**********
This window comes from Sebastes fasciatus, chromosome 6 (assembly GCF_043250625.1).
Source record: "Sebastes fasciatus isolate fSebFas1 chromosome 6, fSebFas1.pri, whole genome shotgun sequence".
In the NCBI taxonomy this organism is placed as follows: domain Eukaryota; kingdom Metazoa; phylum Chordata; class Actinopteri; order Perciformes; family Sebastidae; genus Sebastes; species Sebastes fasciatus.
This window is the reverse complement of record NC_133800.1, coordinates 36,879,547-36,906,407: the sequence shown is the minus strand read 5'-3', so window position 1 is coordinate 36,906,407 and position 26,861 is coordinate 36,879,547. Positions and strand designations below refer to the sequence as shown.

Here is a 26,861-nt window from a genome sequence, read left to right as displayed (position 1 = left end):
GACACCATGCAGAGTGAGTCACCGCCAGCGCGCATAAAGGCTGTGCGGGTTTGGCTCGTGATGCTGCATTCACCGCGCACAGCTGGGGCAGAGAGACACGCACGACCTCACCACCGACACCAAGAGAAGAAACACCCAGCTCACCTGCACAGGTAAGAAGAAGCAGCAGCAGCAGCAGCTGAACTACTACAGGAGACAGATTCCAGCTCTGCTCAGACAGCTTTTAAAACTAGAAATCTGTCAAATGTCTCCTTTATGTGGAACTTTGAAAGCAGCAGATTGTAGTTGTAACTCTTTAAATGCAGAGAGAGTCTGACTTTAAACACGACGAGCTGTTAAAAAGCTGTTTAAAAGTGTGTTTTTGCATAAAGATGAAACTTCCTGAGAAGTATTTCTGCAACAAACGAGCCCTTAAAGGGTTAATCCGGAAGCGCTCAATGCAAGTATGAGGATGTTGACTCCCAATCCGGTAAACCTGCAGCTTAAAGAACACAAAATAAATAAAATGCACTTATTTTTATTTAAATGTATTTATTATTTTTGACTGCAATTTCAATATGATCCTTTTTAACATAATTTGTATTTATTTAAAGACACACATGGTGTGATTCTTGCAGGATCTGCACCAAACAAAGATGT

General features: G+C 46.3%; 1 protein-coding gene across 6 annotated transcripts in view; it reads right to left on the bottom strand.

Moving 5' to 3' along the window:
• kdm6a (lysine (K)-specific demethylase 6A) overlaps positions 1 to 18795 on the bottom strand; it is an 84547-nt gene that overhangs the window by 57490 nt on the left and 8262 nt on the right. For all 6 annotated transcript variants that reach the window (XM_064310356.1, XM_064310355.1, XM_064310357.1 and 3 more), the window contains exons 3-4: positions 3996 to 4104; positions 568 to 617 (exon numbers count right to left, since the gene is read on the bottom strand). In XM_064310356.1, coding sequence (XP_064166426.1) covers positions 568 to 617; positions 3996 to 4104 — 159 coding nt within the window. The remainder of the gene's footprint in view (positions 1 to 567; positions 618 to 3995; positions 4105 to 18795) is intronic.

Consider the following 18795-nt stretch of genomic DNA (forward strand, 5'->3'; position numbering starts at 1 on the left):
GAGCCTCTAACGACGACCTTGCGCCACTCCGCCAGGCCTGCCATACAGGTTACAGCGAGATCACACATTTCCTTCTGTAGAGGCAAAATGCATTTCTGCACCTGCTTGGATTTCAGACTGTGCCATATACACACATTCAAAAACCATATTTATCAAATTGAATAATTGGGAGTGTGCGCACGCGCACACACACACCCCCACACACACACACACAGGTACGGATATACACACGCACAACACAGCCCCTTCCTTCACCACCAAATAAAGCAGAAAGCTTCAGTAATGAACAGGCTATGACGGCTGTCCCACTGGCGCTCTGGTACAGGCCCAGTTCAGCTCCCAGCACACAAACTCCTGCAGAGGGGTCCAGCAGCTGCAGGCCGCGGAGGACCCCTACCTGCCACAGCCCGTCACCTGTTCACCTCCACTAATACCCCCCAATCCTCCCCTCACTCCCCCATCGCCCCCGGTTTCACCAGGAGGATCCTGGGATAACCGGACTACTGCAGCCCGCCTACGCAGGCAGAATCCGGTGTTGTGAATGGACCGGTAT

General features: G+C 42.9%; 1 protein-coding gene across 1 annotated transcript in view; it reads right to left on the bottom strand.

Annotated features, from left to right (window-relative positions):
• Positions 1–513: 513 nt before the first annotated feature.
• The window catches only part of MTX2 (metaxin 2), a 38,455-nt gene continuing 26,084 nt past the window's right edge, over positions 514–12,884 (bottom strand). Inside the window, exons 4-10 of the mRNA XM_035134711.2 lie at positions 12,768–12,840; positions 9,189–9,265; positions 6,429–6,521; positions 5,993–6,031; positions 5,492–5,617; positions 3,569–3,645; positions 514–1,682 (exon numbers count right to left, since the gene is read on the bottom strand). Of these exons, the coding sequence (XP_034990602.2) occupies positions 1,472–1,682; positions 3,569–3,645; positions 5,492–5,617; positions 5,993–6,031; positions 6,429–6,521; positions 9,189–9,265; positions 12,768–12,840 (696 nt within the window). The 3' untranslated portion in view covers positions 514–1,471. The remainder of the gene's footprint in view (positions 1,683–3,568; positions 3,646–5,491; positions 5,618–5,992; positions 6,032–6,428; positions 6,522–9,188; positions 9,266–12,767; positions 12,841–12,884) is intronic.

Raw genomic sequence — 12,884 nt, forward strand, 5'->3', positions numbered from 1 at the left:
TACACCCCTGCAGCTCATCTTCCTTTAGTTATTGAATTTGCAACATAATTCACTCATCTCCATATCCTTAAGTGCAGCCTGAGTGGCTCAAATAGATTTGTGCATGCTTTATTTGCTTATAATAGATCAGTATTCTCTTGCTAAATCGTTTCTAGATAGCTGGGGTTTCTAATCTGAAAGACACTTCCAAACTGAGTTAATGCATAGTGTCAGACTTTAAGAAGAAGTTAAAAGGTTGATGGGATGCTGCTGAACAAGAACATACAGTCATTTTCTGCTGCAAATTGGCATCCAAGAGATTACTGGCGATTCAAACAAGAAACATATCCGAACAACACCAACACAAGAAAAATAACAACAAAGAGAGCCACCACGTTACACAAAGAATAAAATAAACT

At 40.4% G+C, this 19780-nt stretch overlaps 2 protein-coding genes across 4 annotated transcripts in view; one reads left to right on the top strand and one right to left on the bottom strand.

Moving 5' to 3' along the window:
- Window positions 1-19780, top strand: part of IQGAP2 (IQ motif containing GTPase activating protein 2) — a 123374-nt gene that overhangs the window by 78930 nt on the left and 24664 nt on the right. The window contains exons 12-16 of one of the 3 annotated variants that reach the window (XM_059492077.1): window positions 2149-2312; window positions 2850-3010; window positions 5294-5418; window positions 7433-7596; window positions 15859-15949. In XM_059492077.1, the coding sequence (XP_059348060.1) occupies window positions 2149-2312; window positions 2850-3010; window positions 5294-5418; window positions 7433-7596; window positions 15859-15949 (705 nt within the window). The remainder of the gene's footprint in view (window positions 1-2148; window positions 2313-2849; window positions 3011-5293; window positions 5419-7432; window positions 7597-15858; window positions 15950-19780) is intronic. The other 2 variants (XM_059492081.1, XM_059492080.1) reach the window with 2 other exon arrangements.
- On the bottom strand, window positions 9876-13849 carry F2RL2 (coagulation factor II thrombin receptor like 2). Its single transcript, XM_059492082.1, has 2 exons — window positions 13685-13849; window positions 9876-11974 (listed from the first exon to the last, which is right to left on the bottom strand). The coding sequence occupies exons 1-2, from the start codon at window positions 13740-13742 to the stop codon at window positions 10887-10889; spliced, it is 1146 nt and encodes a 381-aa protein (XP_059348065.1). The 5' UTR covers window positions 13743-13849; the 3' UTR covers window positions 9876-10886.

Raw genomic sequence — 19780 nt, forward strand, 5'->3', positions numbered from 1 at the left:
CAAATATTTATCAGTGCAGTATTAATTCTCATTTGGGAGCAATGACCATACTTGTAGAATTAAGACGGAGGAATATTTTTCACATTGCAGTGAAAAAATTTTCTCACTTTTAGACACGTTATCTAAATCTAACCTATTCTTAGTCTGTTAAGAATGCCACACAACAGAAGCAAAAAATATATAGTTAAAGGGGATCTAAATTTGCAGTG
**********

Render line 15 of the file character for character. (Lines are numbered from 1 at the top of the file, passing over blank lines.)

• The window catches only part of MTX2 (metaxin 2), a 38,455-nt gene continuing 26,084 nt past the window's right edge, over positions 514–12,884 (bottom strand). Inside the window, exons 4-10 of the mRNA XM_035134711.2 lie at positions 12,768–12,840; positions 9,189–9,265; positions 6,429–6,521; positions 5,993–6,031; positions 5,492–5,617; positions 3,569–3,645; positions 514–1,682 (exon numbers count right to left, since the gene is read on the bottom strand). Of these exons, the coding sequence (XP_034990602.2) occupies positions 1,472–1,682; positions 3,569–3,645; positions 5,492–5,617; positions 5,993–6,031; positions 6,429–6,521; positions 9,189–9,265; positions 12,768–12,840 (696 nt within the window). The 3' untranslated portion in view covers positions 514–1,471. The remainder of the gene's footprint in view (positions 1,683–3,568; positions 3,646–5,491; positions 5,618–5,992; positions 6,032–6,428; positions 6,522–9,188; positions 9,266–12,767; positions 12,841–12,884) is intronic.